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Courage: To Be A Conscientious Objector

by John K. Stoner  (November 10, 2017)

It doesn’t take a lot of courage to be a conscientious objector…to something that everyone is objecting to.  It is easier to object to racism today than it was to object to slavery in 1850. It is easier to object to slavery today than it is to object to war. 

Camilo Mejia says, “I was a coward, not for leaving the war, but for having been a part of it in the first place.  I failed to fulfill my moral duty as a human being, and instead I chose to fulfill my duty as a soldier.  What good is freedom if we are not able to live with our own actions?  I am confined to prison, but I feel, today more than ever connected to all humanity.  Behind these bars I sit a free man because I listened to a higher power, the voice of my conscience.” (see his book

     John F. Kennedy said, "War will exist until that distant day when the conscientious objector enjoys the same reputation and prestige that the warrior does today."

Military conscription has not ended.

It has taken a new form.

Camilo Mejia volunteered for the military.  Later he had an awakening of conscience and an awareness of the moral injury which war was inflicting on him.  He became a conscientious objector to war.  

In the United States conscription has ended and we as persons are not conscripted for war.  But war goes on unobstructed, because our money is conscripted.  We could be conscientious objectors to war by being conscientious objectors to taxation for war.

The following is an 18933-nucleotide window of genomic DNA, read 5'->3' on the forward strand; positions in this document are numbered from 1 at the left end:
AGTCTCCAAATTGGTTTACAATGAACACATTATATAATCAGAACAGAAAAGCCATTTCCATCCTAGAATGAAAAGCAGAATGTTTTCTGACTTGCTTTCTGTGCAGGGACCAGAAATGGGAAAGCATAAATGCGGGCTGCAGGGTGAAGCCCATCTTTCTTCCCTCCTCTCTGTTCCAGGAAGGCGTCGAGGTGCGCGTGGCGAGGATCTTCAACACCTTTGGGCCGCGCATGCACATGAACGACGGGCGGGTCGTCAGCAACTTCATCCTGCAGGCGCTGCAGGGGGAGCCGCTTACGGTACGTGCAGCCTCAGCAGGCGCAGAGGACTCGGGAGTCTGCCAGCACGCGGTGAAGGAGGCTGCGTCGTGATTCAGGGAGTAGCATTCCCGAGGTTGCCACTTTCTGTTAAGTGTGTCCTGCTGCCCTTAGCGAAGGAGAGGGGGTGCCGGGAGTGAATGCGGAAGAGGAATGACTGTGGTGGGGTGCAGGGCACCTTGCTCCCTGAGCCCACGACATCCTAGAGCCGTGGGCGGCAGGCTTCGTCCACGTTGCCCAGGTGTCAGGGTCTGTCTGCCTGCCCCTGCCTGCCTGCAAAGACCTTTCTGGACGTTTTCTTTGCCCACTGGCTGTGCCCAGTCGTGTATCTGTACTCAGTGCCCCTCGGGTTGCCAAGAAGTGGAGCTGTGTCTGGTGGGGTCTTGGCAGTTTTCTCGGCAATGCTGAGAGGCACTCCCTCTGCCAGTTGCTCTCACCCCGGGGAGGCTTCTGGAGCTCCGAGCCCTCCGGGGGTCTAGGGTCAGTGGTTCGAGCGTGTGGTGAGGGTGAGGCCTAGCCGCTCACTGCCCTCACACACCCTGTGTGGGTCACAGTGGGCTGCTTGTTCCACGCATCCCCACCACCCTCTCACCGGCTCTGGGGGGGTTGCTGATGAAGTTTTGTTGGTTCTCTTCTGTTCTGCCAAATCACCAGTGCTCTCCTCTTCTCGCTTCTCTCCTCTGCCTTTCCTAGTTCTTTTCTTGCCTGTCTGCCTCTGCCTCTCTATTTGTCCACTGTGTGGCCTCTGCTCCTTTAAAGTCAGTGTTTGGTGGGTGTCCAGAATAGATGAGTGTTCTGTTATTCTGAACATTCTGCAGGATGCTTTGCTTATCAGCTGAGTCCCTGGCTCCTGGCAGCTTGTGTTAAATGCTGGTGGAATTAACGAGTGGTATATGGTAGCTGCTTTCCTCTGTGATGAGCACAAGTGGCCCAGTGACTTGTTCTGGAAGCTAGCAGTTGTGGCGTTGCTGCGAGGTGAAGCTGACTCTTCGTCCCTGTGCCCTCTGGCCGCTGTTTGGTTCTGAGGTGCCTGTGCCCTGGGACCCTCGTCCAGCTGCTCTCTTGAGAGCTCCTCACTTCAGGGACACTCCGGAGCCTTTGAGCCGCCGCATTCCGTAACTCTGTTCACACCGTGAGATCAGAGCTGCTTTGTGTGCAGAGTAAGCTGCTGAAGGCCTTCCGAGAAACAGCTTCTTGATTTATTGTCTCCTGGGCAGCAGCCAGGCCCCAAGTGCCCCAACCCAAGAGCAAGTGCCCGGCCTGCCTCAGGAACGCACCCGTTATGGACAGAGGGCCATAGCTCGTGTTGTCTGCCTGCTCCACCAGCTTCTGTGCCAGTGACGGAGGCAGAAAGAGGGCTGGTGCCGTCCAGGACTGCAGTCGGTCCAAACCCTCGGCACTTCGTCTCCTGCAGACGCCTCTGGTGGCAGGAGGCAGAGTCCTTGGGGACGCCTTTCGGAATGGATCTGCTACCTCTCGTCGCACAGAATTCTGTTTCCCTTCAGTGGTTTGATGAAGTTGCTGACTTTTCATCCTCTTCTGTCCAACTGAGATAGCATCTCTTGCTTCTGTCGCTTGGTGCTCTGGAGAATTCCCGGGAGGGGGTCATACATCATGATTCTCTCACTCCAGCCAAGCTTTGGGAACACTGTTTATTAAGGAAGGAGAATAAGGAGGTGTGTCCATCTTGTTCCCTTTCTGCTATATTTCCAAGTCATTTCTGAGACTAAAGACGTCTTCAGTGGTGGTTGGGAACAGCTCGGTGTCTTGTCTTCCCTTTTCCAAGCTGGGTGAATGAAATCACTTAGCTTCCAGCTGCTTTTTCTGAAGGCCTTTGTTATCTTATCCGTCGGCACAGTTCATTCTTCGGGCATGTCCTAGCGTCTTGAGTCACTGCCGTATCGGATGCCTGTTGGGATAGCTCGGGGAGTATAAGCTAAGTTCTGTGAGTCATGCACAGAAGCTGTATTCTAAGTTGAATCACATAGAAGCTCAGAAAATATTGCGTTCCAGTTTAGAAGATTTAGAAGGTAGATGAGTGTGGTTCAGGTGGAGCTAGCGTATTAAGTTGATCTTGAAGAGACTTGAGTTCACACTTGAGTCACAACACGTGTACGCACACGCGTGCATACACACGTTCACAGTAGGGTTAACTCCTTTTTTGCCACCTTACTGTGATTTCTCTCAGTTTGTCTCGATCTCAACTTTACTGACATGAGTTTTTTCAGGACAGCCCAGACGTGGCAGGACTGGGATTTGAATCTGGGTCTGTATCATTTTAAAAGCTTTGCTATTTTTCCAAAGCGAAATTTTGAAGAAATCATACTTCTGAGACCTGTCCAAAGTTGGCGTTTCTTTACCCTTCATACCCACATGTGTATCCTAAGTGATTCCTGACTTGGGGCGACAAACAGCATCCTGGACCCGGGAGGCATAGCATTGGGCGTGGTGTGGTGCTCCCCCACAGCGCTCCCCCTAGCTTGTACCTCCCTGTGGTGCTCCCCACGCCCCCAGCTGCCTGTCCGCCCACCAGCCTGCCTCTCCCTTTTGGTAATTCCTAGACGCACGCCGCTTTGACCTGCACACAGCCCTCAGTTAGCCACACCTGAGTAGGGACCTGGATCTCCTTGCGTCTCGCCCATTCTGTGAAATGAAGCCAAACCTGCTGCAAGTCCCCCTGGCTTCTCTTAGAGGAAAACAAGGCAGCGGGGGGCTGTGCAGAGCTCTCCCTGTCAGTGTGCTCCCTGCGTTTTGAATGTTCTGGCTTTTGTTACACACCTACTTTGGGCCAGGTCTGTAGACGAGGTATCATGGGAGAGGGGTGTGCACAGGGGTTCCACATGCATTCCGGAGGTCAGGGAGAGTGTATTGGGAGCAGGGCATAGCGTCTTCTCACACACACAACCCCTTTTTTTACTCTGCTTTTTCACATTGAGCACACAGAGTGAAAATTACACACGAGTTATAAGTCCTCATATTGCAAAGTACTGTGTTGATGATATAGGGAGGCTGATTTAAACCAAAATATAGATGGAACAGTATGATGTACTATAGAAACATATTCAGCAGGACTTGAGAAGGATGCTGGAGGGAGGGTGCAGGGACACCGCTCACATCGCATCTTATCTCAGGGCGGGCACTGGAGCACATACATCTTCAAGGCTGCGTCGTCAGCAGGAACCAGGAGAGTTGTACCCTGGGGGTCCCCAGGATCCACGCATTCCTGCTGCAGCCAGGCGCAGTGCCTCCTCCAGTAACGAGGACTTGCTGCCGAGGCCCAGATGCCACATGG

So, why aren’t we conscientious objectors to taxation for war?

Is it because we have not been able to imagine this—that we have not been creative enough in our objection to war to see the implications of funding war?  My own development of thought and conscience (obviously with critical help from others) has led me to believe that some form of war tax resistance is our moral, conscientious duty.  Our peace action support group here in Lancaster County, Pennsylvania,, has decided to promote symbolic war tax resistance.  We urge people to withhold $10.40 from their income tax payment and write letters to friends, family and public officials explaining why we do this as an act of conscience. ( )

        Someone has put it simply and unforgettably:  “If you pray for peace, don’t pay for war.” 

We believe that symbolic war tax resistance is both simple and profound, an act of courage which some consider large, and others small.  What is your view of it?  Write a comment, share your thoughts on the usual practice of praying for peace while paying for war.

Much more information is available from the National War Tax Coordiating Committee (see NWTRCC).  Bolster your courage by doing some research.  You will find ways to make conscientious objection to war taxes practical, if not easy. 

     To see the first in this series of 4 on conscientious objection click here .


  1. John thanks for the thought-provoking blogs. I am always disturbed when people with guns are seen as more courageous than than peaceful resistors. You may have used the JFK quote that "war will exist until that distant day when the conscientious objector enjoys the same reputation and prestige that the warrior does today." And yes we are conscripted through No Child Left Behind and 'service' registration to be eligible for scholarships and loans. Proudly for me, my sons chose to send letters of protest each year.
    Symbolism is good but what more can we do?

  2. What more? Always a question, a challenge! I would just affirm that every shred and scrap of truth which we share with others, whether sitting at a table eating, in conversation at work or in the store, is more. Like the JFK quote which you shared here (I wish I had put it in the blog--well I still can, these things can be revised!)--put that in a letter to the editor. It will touch the conscience of all but those who wished Kennedy dead.